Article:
It can be easy to lose track of money that you put into certificates of deposit.
Out of sight, out of mind, right? That money is stored away earning interest -- not to be touched -- for months or years.
But forgetting about that CD can mean lost interest income on your money.
Most CDs automatically roll over if a consumer doesn't give the bank instructions when the CD is about to mature.
Typically, that rollover goes to the prevailing CD rate at the time of the rollover -- which in the past six years has been to a lower rate, says Dan Geller, executive vice president of Market Rates Insight.
"Consumers should never let a CD roll over automatically," Geller says. "Always reevaluate the options for either a new term or a new type of CD based on the circumstances." See if there's a promotional rate on a CD that's better than the rollover rate or consider putting your money into a different product.
Other CDs don't have a CD rollover feature, meaning they stop earning interest when they mature.
Banks are required to notify consumers by mail when their CD is about to mature. Consumers who tend to lose track of mail or toss aside letters from their banks should make a note on their calendars or provide themselves some other reminder about CD maturity dates.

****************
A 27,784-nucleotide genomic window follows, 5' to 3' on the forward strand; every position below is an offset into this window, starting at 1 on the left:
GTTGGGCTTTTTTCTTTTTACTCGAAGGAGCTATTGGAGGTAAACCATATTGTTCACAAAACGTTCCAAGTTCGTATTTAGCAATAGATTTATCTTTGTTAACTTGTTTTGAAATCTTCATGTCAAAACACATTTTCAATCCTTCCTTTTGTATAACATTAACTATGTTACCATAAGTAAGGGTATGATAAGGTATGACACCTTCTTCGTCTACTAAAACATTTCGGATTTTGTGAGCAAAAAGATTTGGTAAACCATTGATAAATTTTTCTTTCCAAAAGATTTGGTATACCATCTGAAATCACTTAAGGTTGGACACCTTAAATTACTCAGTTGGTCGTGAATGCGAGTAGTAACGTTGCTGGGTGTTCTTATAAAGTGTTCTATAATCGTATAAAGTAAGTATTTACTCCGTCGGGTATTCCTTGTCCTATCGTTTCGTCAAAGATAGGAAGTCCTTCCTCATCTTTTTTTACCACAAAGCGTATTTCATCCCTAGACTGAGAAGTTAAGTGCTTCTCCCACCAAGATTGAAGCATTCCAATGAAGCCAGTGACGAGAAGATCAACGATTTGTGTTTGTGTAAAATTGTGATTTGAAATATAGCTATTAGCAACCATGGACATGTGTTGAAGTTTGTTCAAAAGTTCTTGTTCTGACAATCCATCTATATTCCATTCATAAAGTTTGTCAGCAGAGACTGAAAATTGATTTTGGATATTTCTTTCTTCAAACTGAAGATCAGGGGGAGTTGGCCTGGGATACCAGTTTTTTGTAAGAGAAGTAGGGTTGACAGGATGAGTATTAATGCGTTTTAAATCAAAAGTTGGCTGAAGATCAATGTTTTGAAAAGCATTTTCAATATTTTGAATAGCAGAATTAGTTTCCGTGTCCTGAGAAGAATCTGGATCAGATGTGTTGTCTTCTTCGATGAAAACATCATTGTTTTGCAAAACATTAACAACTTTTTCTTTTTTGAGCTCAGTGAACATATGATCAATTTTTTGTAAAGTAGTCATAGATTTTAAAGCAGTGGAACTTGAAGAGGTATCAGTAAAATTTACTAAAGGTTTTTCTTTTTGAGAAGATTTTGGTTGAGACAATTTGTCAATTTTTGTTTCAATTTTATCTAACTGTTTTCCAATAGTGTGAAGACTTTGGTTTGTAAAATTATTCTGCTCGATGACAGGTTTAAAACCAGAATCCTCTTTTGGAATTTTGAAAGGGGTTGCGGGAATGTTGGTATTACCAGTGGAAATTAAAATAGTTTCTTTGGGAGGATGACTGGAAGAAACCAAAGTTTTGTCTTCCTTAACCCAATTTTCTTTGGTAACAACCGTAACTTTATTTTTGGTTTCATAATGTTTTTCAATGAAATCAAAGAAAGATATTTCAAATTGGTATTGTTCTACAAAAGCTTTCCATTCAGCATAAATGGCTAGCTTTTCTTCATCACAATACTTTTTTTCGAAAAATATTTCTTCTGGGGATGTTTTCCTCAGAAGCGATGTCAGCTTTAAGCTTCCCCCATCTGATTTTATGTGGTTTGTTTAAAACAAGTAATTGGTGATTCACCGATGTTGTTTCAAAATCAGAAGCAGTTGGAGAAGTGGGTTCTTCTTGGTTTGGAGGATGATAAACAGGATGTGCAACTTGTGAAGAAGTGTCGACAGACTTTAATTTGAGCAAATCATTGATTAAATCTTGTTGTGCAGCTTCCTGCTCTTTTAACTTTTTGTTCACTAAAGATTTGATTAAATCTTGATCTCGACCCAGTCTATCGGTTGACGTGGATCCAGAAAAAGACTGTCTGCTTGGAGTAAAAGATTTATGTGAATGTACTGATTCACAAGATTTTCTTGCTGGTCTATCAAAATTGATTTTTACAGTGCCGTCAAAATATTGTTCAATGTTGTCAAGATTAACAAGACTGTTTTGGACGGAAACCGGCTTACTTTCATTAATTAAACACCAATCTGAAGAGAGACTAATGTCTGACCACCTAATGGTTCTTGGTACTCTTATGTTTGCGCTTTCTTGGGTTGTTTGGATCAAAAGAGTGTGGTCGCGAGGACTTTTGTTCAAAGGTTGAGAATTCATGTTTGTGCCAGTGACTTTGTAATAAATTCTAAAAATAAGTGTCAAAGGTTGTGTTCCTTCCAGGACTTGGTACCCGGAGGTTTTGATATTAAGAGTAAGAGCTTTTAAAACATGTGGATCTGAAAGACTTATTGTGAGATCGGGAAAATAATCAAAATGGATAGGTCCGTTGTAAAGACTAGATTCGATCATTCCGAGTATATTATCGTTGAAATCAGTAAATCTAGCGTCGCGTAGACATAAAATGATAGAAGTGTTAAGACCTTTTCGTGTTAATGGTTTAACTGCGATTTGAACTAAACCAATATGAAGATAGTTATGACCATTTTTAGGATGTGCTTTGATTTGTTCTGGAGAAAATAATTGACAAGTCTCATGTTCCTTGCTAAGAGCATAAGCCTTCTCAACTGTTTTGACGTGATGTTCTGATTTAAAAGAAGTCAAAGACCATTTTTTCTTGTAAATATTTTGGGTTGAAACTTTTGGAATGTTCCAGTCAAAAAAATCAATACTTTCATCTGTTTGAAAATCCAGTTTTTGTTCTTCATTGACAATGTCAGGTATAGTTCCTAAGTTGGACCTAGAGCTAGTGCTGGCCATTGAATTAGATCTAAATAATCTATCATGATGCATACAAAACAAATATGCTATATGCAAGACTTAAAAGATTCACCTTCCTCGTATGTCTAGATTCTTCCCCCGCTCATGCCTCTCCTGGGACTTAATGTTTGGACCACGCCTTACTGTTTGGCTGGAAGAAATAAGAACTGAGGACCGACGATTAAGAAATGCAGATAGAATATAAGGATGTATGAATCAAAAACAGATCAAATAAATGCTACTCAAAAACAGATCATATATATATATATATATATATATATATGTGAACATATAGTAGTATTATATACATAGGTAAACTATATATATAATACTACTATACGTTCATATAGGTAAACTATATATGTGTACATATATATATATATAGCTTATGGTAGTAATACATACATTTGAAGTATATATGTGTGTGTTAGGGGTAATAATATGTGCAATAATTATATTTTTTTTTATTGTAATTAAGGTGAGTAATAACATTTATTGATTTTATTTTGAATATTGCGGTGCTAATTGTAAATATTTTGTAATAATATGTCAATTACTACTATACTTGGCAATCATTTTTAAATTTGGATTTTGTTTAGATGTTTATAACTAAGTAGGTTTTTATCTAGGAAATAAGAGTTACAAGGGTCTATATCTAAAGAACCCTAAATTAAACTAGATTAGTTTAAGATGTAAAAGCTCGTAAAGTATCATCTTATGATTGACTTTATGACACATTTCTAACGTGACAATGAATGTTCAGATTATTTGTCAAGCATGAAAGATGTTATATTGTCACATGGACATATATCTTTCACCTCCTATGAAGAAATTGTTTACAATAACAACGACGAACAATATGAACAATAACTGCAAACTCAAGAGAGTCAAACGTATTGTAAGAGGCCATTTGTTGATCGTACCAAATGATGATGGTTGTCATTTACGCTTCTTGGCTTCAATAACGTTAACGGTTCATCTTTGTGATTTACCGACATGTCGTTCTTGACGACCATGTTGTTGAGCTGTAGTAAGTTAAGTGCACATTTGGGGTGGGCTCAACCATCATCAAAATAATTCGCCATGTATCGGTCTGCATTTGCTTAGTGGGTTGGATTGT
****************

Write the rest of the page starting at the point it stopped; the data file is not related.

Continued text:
Losing track of entire CDs
In reporting another story, I was surprised to find out how often people lose track of entire CD accounts.
"Parents don't tell their kids about the CD they put in this one bank, or the parents themselves forget about the CD," says Walter Graham, chief of the Florida Bureau of Unclaimed Property. The parent dies and the bank can't reach the CD holder, so the CD and its interest are just left sitting.
Or, perhaps someone pulls the money out of a CD and the bank issues a check, but the check gets forgotten about and never cashed.
In the fiscal year 2013 in Florida alone, 1,403 CD interest payments or checks were collected by the state after going unclaimed for five years. That totaled more than $450,000 that year alone.
Escheat laws are set up so that states take control of unclaimed property, such as bank deposits, securities or CDs, that have been dormant a long time. The idea was to take the unclaimed property away from institutions that might try to hide them on their books and hope that no one noticed they were gone.
Consumers who have unclaimed property can still claim it, but -- in the case of CDs -- the money may not have been earning any interest as it sat there unclaimed.
For more on escheat laws, check out Bankrate's 2009 story on the subject.
And if you're in the market for a new CD, Bankrate's CD rates tool can help ensure you're getting the most yield.
Have you ever forgotten about a CD account, or let it roll over automatically?
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